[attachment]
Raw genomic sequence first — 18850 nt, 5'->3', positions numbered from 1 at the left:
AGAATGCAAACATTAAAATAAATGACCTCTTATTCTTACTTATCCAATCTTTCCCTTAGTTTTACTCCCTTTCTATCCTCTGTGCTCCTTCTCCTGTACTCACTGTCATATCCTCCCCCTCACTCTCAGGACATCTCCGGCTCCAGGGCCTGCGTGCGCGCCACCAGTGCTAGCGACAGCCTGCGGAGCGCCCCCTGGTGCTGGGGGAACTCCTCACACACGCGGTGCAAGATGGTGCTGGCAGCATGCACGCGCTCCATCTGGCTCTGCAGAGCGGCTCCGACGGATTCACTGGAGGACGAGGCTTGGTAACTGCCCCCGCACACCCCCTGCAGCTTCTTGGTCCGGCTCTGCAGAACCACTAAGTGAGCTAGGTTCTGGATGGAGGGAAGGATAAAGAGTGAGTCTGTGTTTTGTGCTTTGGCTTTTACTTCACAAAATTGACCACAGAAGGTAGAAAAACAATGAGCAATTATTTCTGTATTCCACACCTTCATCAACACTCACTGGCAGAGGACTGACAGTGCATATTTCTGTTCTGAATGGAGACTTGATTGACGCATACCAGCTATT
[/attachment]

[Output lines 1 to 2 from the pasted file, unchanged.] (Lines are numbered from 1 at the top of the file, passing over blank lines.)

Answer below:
Raw genomic sequence first — 18850 nt, 5'->3', positions numbered from 1 at the left:
AGAATGCAAACATTAAAATAAATGACCTCTTATTCTTACTTATCCAATCTTTCCCTTAGTTTTACTCCCTTTCTATCCTCTGTGCTCCTTCTCCTGTACTCACTGTCATATCCTCCCCCTCACTCTCAGGACATCTCCGGCTCCAGGGCCTGCGTGCGCGCCACCAGTGCTAGCGACAGCCTGCGGAGCGCCCCCTGGTGCTGGGGGAACTCCTCACACACGCGGTGCAAGATGGTGCTGGCAGCATGCACGCGCTCCATCTGGCTCTGCAGAGCGGCTCCGACGGATTCACTGGAGGACGAGGCTTGGTAACTGCCCCCGCACACCCCCTGCAGCTTCTTGGTCCGGCTCTGCAGAACCACTAAGTGAGCTAGGTTCTGGATGGAGGGAAGGATAAAGAGTGAGTCTGTGTTTTGTGCTTTGGCTTTTACTTCACAAAATTGACCACAGAAGGTAGAAAAACAATGAGCAATTATTTCTGTATTCCACACCTTCATCAACACTCACTGGCAGAGGACTGACAGTGCATATTTCTGTTCTGAATGGAGACTTGATTGACGCATACCAGCTATT